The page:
I can’t say I was surprised that Volkswagen’s 2013 turbocharged Jetta Hybrid consumed
more fuel than the EPA said it would. The Jetta’s tiny 1.4L turbo likes to rev. So I revved it.
In the first few days of testing, over the span of 136 kilometres of city driving, the Jetta consumed 6.7 litres of fuel for every 100 kilometres. That’s 35.1 miles per gallon on the U.S. scale. The Jetta is rated at 42 miles per gallon in city driving, according to the EPA. That translates to 5.6 L/100 km.
In our second round of testing, we threw in a little bit of highway driving and I drove the Jetta like it was my own. During those 202 kilometres, the Jetta Hybrid consumed 5.6 L/100km, equal to 42 miles per gallon on the U.S. scale.
It’s easy to see how the Jetta could match the 42 city figure without driving too gently; without driving too aggressively. While I don’t trust the read-outs from on-board computers, with good reason, our time on the highway at 105 kmh (65 mph) resulted in that computer telling me I was consuming 6.5 L/100km, just 36 miles per gallon. It was too late at night (and we were in too much of a rush) to have the numbers verified at the pump. But keep in mind, we have recently encountered cars which featured pessimistic on-board computers.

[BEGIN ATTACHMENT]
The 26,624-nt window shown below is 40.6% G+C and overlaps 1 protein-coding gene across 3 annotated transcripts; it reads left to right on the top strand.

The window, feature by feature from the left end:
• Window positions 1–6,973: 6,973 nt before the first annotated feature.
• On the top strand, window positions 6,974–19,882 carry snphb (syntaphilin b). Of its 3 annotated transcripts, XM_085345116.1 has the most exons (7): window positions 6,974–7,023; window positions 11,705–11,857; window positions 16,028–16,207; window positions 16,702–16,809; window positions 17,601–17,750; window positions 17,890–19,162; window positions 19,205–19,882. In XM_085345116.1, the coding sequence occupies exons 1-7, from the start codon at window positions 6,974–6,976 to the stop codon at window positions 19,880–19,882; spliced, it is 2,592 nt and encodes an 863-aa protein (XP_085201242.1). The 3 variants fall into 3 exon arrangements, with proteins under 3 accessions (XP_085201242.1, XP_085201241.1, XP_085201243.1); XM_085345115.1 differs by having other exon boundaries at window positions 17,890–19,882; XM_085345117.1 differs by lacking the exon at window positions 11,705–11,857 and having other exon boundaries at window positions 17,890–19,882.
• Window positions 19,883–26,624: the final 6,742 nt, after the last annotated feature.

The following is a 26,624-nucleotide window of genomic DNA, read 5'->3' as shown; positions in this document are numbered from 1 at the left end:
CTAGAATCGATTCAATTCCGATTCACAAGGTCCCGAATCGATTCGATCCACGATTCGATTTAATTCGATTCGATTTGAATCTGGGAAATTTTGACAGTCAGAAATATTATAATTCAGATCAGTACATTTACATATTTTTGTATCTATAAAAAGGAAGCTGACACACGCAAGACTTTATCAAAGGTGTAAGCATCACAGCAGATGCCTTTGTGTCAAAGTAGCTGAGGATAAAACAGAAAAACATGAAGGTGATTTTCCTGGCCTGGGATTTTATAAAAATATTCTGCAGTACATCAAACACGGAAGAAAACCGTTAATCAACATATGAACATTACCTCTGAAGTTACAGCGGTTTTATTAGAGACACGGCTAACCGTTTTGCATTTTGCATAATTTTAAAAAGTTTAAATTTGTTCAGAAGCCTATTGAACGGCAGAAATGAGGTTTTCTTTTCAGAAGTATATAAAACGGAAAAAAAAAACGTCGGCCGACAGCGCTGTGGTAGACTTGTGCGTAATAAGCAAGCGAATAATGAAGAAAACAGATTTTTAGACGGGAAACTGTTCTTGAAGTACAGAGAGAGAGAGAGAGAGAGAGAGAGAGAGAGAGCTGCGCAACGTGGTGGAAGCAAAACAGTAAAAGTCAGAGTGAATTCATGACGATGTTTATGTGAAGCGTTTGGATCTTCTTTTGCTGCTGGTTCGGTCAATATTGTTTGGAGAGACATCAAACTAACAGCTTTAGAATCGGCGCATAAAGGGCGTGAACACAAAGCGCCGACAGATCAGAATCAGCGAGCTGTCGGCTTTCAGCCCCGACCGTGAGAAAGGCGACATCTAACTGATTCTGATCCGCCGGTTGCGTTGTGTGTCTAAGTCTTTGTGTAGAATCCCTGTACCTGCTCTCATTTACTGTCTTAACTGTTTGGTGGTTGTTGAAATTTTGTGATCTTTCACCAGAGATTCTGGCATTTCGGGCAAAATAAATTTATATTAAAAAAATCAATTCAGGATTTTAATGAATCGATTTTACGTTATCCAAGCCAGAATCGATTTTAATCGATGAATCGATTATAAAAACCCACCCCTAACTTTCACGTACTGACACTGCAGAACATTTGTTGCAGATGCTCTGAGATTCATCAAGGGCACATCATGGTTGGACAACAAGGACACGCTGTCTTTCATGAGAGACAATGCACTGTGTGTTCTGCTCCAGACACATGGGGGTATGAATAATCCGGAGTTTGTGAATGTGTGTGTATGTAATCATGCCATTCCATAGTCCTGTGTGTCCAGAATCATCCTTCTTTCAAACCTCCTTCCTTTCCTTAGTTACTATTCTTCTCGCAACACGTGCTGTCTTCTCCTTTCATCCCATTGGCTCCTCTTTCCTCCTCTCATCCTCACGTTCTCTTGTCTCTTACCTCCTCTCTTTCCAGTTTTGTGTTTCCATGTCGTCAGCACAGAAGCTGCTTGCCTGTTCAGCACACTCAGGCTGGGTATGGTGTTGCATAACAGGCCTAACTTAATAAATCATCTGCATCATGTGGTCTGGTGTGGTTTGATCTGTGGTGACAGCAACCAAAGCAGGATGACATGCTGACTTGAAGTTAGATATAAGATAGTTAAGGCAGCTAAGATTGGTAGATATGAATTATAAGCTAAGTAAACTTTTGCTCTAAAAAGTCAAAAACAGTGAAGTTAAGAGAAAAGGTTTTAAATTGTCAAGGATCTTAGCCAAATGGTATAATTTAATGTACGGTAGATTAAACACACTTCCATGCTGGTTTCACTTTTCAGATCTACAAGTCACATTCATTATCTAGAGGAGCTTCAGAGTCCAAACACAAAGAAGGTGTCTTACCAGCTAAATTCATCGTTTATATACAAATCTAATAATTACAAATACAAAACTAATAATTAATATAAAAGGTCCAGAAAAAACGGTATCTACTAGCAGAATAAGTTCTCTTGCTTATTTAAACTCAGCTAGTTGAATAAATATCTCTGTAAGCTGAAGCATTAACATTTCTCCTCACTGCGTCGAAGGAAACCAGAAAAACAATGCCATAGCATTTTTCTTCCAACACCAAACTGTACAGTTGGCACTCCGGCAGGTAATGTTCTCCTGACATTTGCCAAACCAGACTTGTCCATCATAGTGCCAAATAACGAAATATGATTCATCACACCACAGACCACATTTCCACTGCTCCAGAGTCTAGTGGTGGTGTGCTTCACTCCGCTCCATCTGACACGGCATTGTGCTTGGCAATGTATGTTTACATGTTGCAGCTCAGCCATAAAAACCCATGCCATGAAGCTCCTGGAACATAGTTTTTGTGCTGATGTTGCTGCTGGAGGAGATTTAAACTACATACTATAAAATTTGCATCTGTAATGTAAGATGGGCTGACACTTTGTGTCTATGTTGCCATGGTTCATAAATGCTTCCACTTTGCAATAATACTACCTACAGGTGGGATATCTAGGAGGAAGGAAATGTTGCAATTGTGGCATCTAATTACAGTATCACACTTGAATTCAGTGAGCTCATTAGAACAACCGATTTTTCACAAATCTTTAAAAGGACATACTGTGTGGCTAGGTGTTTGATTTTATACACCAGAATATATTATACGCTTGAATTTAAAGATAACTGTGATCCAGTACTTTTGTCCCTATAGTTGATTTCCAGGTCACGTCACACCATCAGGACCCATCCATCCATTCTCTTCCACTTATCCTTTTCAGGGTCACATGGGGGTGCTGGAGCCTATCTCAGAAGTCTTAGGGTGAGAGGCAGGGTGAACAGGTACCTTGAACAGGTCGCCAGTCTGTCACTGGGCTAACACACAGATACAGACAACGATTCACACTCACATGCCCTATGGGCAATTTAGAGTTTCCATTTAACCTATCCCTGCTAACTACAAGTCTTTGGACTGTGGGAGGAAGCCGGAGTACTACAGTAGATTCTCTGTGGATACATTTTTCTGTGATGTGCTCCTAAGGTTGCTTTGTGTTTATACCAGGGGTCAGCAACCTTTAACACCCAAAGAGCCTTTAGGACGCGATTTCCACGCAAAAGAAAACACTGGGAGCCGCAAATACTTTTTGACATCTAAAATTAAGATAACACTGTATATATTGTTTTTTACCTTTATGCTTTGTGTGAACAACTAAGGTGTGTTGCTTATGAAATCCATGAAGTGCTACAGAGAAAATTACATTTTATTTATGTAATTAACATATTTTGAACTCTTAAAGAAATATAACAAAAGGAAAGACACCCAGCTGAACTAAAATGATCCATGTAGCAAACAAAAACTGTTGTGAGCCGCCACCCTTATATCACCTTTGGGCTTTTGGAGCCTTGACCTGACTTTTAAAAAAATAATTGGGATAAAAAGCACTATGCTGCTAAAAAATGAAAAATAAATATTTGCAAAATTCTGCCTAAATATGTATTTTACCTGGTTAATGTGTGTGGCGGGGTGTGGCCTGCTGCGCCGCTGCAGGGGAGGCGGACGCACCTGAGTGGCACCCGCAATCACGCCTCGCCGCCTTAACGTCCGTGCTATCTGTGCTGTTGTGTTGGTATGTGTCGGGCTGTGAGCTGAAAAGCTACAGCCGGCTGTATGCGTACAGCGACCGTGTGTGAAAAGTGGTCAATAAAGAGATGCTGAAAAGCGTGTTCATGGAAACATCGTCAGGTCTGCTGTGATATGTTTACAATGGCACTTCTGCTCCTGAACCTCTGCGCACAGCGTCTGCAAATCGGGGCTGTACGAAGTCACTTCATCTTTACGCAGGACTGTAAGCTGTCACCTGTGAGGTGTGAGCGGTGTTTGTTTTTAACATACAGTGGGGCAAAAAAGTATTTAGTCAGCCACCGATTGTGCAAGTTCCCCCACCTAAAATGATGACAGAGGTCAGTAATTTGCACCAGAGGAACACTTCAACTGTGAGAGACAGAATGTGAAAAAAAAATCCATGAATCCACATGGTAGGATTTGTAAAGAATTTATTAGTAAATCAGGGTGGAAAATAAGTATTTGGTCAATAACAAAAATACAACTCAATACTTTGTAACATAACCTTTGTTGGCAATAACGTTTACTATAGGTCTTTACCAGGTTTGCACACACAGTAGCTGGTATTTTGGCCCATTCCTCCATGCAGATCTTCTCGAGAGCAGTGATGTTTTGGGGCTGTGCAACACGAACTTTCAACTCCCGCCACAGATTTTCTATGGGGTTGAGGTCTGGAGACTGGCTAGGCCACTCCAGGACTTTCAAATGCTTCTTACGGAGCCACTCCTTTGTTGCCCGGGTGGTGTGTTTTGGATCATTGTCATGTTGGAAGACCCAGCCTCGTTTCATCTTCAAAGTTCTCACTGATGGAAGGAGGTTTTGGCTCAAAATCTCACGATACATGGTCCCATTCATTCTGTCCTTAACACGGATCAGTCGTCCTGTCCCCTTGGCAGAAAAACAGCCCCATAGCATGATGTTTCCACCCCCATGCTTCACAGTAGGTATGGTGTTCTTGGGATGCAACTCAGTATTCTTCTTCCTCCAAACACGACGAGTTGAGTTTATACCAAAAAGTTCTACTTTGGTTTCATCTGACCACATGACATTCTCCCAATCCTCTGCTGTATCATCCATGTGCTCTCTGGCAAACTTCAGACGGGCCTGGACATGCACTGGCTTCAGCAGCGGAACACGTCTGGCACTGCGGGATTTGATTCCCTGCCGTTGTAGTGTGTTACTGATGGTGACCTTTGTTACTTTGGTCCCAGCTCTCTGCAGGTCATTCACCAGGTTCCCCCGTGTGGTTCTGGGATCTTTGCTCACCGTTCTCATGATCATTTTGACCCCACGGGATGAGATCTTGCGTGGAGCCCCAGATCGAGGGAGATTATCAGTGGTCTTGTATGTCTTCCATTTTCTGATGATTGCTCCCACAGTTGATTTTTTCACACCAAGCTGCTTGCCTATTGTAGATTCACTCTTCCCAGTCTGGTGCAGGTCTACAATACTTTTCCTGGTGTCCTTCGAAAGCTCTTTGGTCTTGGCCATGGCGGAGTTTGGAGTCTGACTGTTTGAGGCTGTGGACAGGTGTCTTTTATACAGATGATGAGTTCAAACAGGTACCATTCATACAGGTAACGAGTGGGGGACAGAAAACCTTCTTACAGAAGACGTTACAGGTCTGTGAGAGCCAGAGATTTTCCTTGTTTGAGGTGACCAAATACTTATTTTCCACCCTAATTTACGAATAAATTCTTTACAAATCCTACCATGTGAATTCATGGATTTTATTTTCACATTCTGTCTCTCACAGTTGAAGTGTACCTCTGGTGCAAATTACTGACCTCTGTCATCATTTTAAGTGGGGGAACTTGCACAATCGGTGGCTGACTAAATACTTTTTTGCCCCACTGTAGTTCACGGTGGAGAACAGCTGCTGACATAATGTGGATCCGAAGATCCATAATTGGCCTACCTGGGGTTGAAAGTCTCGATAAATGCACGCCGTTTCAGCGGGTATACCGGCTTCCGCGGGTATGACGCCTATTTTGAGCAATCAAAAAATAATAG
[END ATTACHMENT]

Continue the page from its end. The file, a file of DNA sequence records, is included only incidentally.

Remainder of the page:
If the Jetta Turbo Hybrid was indeed consuming significantly more fuel than it should have been during that highway drive, it only highlights the strength of the city figures we encountered once I started driving like I hadn’t stolen it.